UNICEF to Deliver 120 Trucks of Aid Including 7.5 Million Litres of Water to Gaza During Four-Day Ceasefire
The United Nations Children’s Emergency Fund Welcomes Opportunity to Mobilise Latest Aid Package Waiting at Rafah Crossing
GAZA/DUBLIN – November 24, 2023 – UNICEF has begun the delivery of a significant aid package to Gaza following the commencement of a four-day ceasefire earlier this morning.
The aid convoy will see 120 trucks of essential supplies distributed across the strip over the next four days, bringing the total number of UNICEF aid trucks delivered to the region during this escalation to 198 since the opening of the Rafah Crossing on 21st October.
This latest UNICEF aid convoy will include 7.5 million litres of potable water distributed among children and families inside the Gaza Strip. The UN Agency has also secured access for water and hygiene specialists to cross into the enclave and develop solutions to prevent the spread of disease following the decimation of its water systems since the outbreak of hostilities on October 7th.
As winter approaches, a key focus of UNICEF will be on winterisation, with the provision of tents, tarpaulins, blankets and warm clothes being part of the consignment. In addition, the delivery will include medical supplies, hygiene kits and 50,000 period packs for women.
Prior to this latest delivery, UNICEF has delivered 330,000 litres of bottled water, 5,000 family hygiene kits, 1,000 litres of liquid soap, materials for rehabilitating sanitation and shower facilities, medical supplies for 244,000 people, water trucks for five hospitals, supplements for 250,000 children, 4,000 blankets and 20,000 nappies to the enclave within the limited humanitarian access parameters.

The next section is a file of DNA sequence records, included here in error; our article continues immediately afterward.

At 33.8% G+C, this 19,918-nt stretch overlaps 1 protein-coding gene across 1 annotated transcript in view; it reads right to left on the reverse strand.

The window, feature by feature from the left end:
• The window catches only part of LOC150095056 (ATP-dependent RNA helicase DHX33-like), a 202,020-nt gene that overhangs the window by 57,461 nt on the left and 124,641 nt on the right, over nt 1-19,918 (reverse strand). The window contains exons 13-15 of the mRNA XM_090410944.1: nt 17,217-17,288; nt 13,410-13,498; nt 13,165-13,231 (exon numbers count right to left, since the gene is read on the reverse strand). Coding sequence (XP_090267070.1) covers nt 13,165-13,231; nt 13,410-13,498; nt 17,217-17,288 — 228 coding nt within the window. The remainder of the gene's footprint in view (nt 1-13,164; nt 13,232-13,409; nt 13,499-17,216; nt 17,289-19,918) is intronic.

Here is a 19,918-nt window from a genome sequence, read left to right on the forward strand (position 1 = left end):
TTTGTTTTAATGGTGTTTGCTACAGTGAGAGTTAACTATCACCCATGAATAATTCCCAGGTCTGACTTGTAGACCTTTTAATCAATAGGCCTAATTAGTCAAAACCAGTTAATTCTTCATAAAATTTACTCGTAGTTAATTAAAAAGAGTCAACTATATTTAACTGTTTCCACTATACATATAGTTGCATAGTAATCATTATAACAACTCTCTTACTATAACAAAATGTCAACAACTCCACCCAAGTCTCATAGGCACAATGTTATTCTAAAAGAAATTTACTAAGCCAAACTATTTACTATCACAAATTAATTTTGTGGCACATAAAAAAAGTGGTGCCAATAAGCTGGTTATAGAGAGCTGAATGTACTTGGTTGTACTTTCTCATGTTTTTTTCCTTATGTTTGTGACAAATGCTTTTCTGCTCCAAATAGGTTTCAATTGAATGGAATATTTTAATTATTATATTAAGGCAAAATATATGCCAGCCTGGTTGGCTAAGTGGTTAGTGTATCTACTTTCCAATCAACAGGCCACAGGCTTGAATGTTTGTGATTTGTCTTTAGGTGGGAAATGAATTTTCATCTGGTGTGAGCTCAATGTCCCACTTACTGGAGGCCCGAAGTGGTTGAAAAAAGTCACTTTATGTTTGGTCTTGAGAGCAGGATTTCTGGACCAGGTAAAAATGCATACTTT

Speaking about this latest delivery, UNICEF Ireland Executive Director Peter Power said:
“We wholeheartedly welcome any opportunity to deliver lifesaving aid to children and families who are quite frankly hanging on by a thread within the Gaza Strip. This four-day window will provide some relief and respite to Gaza’s shellshocked population who have realised their worst nightmares over the past 48 days. While any delivery of aid is certainly positive, we must reiterate calls for a significant scaling up of unfettered humanitarian access to address the impossibly dire needs of children in Gaza. Throughout the conflict, the distribution of aid has become increasingly difficult, and the number of aid trucks permitted into the enclave has represented a fraction of requirements. For several weeks, UNICEF and partners have been stockpiling supplies at the Rafah Crossing to mobilise immediately as permitted. We are hopeful that this four-day window of access will herald further and enhanced access in the coming days and weeks.”
Speaking about the expected release of 13 Israeli hostages as part of the four-day truce, Peter Power said:
“We also welcome the release of child hostages who were taken from their families and have been held inside Gaza for almost two months. Our work remains unfinished until all children across the conflict have peace.”
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